To enter Bhaktapur you must pay 1500 rupees which goes towards preserving the historic buildings so we sorted this out and then met the rest of Sanjus' volunteer group and proceeded to wander the streets admiring everything Bhaktapur had to offer.

It's a beautifully ancient place steeped in culture and history. We tried the famous King Curd first which is a yoghurt specialty and I can report it was delicious. Just the right amount of sweetness and usually served in a clay dish.

It was difficult to adjust to doing things as a group especially as we were all used to travelling alone but I made the most of it because these things come and go. One minute you'll be with too many people and the next you'll be wishing you had even just one companion.

The rest of the group left that afternoon and only CGAG and I stayed the night. We were so glad we did because the chariot pulling festival that happened in the evening was one of the most amazing experiences I've had so far.

Every Nepali New Year - it's 2074 now by the way - all the young men get together and have a tug of war where they vie to pull an ancient chariot across town which they call Bisket Jatra. I was dissapointed to learn there were no biscuits involved.

The crowds were huge. I'd never been in a crowd so big except for Holi and for the first time I understood how mob mentality worked. Thankfully everyone was well behaved and the Nepal Police force were on stand-by with their riot shields incase anything went wrong.

The crowd was mostly made up of men, a few women and very few travellers. Most tourists watched from rooftop resturants but CGAG and I opted to be part of the action. Where is the thrill in watching safely from a roof?

So we elbowed our way through the crowds and spent a happy couple of hours filming and photographing the spectacle.

I also had my first near pick pocketing experience. Luckily I noticed a sneaky hand unzipping my bag before they had time to snatch anything. That taught me a lesson. Don't take ANYTHING into a big crowd. Lock it all in your room!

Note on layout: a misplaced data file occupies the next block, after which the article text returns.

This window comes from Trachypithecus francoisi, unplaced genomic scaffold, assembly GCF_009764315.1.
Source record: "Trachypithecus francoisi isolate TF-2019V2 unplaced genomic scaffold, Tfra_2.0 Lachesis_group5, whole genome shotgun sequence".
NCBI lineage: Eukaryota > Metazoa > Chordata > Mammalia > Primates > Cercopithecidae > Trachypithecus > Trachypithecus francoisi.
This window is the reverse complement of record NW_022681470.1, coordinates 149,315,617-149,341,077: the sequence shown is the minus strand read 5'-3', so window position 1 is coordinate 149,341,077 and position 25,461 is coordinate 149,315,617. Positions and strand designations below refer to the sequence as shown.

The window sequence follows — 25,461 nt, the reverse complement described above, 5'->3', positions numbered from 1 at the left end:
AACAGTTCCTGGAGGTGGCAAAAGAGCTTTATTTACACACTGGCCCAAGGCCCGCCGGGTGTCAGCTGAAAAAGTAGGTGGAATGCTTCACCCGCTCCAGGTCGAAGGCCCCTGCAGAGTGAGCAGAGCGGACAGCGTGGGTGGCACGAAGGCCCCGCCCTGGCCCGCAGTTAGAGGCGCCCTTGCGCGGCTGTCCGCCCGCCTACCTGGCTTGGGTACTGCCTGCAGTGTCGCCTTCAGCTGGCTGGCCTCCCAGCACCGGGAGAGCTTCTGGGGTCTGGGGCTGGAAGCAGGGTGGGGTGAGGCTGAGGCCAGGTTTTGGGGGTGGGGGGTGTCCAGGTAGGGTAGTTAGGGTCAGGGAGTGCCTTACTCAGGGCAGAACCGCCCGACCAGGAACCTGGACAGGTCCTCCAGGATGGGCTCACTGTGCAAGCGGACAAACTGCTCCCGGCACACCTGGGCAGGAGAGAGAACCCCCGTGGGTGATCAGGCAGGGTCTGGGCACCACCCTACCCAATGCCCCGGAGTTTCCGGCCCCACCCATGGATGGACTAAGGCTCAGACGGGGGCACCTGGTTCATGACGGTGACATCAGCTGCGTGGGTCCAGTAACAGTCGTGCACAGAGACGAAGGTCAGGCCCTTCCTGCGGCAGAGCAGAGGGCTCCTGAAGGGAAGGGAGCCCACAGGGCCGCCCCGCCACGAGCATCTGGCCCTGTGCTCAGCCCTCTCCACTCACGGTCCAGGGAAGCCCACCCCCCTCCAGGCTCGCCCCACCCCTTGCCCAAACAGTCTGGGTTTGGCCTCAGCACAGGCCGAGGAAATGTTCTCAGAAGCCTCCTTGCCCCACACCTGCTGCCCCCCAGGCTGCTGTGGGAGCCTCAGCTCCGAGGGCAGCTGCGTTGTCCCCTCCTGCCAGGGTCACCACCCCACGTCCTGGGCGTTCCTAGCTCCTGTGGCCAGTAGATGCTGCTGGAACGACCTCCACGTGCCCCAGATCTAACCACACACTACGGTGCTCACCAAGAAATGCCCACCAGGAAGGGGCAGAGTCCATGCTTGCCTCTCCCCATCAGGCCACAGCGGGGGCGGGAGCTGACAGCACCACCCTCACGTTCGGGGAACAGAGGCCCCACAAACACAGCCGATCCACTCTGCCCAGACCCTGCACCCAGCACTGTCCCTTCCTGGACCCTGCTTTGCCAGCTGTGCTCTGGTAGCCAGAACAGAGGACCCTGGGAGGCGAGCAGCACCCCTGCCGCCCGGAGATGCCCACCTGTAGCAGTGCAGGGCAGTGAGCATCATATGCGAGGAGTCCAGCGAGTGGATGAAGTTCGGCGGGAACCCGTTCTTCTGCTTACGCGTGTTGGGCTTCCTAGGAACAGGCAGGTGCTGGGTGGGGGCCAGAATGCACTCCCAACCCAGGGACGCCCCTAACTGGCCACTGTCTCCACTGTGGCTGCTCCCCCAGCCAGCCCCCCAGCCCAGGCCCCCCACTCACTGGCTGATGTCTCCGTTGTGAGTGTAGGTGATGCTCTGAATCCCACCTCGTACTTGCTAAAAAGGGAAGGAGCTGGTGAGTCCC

Finally the chariot came to a standstill. By this time we were starving and had had our fill of being pushed and shoved by smelly men so retired to our room before heading out with a French guy CGAG had met at lunch for some street food followed by a meal in a touristy resturant and then bed. We were both so tired after such an eventful few days and the mattresses in our hotel room were so comfortable. We slept like babies until late the next day.

On our second day in Bhaktapur we began a walking tour of the city. We soon realised we had no idea what we were looking at so caved in to the offers of a very eager guide who had been pursuing us since the moment we arrived at the main gates of Bhaktapur. CGAG wanted to visit a local family she had met on the plane to Nepal who happened to live in Bhaktapurthat afternoon so we had a quick guided tour before heading to her friends place in Thimi. We spent a few hours with this lovely family who had been living in Germany for two years and were back visiting their family before moving to Toronto.

It was fascinating for CGAG but I had already had a pretty good taste of ordinary Nepali life so it wasn't so interesting for me. However they really were a nice family and it was a pleasant experience.

We then attempted to see the remains of a colour festival in Thimi but it was all over by the time we finished at the local friends so we took another local bus back to Bhaktapur, ate more street food and then went straight to bed to dream about biscuits and burqas and all the other crazy things we had seen so far.